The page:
A friend recently emailed me at the end of a journey to New York City. “I was lamenting the weight of my company-issued Lenovo,” he wrote, “when I saw the machine carried by the passenger in front of me.” He enclosed a photo showing that poor unfortunate, who’d somehow managed to string a shoulder strap around an old Dell desktop - a real boat anchor, one that must have weight at least 10 kg.
The material culture of computing moves so rapidly - and so disposably - we very rarely glimpse such side-by-side comparisons of past to present. In IT, the past is junk: too slow, too big, and too hard.
But past is prologue. It tells us everything about where we’re headed.
A few weeks ago, I gave one of my occasional lectures at the University of Sydney, a class on the history of virtual reality and art. (Postmodern theories about disembodiment and self-representation from the 90s have found a new lease on life, thanks to Oculus and Google Cardboard.)
Almost my entire presentation consisted of video clips - thirty seconds from Blade Runner, a minute from The Wizard (featuring the Nintendo Power Glove!), old footage of military simulators, plus documentation of two decades-ahead-of-their-time artworks, Brenda Laurel’s PLACEHOLDER, and Char Davies’ OSMOSE.
The whole slide deck, with over an hour of video, consumed well over a gigabyte of space - a new personal "best" in presentation size.
In the classroom, I took my brand new iPhone 6, plugged it into the lecture theatre’s HDMI port, and ran the whole presentation - in high definition, complete with nicely animated transitions - off my phone.
This new iPhone is the second most powerful computer I own, only surpassed by the top-of-the-line MacBook Air I type this on, and far more powerful than my first MacBook Air, purchased in the long-ago days of 2011.
Something has happened, right under our noses, so close we still can’t quite see it. It’s only when we get to the long shot, like my friend in New York, that the arrow of time reveals itself, arcing in a path from 10 kilo boat anchor to 129 gram super-thin super-smartphone. (And that even doesn’t factor in the CRT, another 10 kilos of glass and high-voltage electronics that have mostly disappeared.)
Earlier this year, another friend of mine laughed at me when I pulled 6” a Nokia 1520 out of my pocket. “What is that?” he asked, and shook his head. Too much phone for his taste.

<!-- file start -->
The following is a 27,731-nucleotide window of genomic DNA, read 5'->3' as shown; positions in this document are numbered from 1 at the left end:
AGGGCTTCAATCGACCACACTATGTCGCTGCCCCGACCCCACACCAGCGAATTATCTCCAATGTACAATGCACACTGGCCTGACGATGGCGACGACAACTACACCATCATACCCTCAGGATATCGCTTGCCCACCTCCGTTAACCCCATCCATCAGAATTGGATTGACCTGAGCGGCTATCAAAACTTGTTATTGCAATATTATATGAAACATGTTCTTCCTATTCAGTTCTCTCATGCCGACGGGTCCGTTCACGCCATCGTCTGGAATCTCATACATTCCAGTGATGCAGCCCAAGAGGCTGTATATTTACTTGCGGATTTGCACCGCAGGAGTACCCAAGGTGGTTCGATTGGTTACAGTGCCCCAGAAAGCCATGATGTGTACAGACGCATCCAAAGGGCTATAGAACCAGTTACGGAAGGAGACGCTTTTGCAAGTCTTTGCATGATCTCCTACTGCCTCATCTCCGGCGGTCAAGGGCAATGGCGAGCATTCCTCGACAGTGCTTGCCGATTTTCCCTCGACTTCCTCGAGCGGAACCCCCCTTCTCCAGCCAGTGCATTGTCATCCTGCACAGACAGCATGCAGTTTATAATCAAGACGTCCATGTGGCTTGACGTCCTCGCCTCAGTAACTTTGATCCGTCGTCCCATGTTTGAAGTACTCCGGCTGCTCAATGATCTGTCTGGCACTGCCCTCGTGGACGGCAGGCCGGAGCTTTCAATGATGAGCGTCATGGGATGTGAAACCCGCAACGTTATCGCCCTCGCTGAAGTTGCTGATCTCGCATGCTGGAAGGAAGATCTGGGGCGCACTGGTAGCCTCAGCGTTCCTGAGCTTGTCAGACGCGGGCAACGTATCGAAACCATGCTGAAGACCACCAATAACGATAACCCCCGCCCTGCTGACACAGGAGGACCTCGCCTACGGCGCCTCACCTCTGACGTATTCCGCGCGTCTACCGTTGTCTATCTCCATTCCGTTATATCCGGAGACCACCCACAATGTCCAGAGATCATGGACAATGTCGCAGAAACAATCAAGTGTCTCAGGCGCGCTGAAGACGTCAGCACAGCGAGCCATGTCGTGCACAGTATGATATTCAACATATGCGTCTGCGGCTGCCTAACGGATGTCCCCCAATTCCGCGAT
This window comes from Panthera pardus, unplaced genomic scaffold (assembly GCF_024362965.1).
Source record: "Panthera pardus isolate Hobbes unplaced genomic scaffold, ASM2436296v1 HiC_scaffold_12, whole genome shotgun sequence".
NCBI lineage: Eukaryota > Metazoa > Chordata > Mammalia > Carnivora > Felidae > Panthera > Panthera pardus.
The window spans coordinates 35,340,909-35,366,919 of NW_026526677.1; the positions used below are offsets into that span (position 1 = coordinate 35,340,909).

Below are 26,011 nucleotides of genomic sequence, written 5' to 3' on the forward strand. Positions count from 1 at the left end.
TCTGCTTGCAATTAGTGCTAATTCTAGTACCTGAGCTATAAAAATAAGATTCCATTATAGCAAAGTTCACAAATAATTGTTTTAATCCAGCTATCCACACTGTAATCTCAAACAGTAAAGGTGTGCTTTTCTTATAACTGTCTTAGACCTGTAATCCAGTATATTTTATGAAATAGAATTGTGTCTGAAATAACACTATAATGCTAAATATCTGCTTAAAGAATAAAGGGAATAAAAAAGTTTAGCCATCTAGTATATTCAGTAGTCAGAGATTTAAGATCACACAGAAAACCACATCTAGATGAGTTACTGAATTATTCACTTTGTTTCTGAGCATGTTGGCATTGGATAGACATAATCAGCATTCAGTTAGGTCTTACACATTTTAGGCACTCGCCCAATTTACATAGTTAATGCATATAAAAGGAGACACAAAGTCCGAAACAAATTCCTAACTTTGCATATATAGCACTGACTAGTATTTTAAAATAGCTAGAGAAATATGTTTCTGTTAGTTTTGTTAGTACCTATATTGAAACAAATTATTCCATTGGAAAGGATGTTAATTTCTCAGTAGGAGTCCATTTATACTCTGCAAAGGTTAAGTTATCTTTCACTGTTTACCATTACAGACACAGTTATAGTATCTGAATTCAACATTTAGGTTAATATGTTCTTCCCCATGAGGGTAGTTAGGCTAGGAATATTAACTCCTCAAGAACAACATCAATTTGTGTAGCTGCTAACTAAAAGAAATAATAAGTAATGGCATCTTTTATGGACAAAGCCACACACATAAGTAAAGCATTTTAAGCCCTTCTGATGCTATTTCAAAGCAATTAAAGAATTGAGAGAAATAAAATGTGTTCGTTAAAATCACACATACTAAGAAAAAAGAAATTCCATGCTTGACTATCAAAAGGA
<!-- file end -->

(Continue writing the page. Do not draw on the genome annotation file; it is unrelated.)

When, last month, he pulled his brand new iPhone 6 Plus out of his pocket, it was my turn. “That’s a lot of phone,” I jibed.
“Need it for work,” he replied. “Gonna see if I can dump my laptop.”
My friend runs the IT infrastructure for one of Australia’s most successful online retailers. It’s his job to make sure the customer-facing systems ringing up sales are available 24x7. Always on call, getting texts advising him of the status of his servers, services, and staff, he keeps a laptop close at hand, in case something ever needs his personal attention. Something always does.
“Got a little Bluetooth keyboard to go along with it,” he continued. “When I’m in the office I’ll AirPlay it over to an Apple TV connected to a monitor. What’s the difference between that and a desktop?”
My friend has worked in IT for a quarter of a century, and likes all the new toys, but when it comes to work, he’s incredibly conservative in his choices - that’s why he gets hired to keep infrastructure ticking over. If he reckons the time has come to ditch his laptop in favor of his smartphone, we’ve reached a tipping point.
The desktop has been dead for some years, resurrected to an afterlife of video editing and CAD. Laptops keep getting smaller and more powerful, but we’ve now reached a moment when they’re less useful than our smartphones.
The laptop market will not collapse overnight. There’s a lot of inertia in IT - people like what they like and tend to use what they know - but the current cycle of PC replacements is likely to be the last one.
The computer as we have known it, with integrated keyboard and display, has lost its purpose in a world of tiny, powerful devices that can cast to any nearby screen (Chromecast & AirPlay), browse any website, and run all the important apps. Why carry a boat anchor when you can be light as a feather?
Few mourned the death of the desktop. As my friend in New York noted, they’re more likely to evoke pity than passion. The same will be true for our laptops. We’ll gradually come to realize we’ve stopped using them.
Many of will continue to sit before keyboards and monitors, physical affordances that interface us with the digital world. But the place where the magic happens, that keeps moving - once lugged over the shoulder, then tucked under the arm, and now stowed away in a pocket.
Over the next decade, all of IT will reorient itself around this reality. We’ll move from mobile-as-afterthought, through mobile-first, landing, eventually in mobile-only. It will feel the same, but be completely different. Plus ça change. ®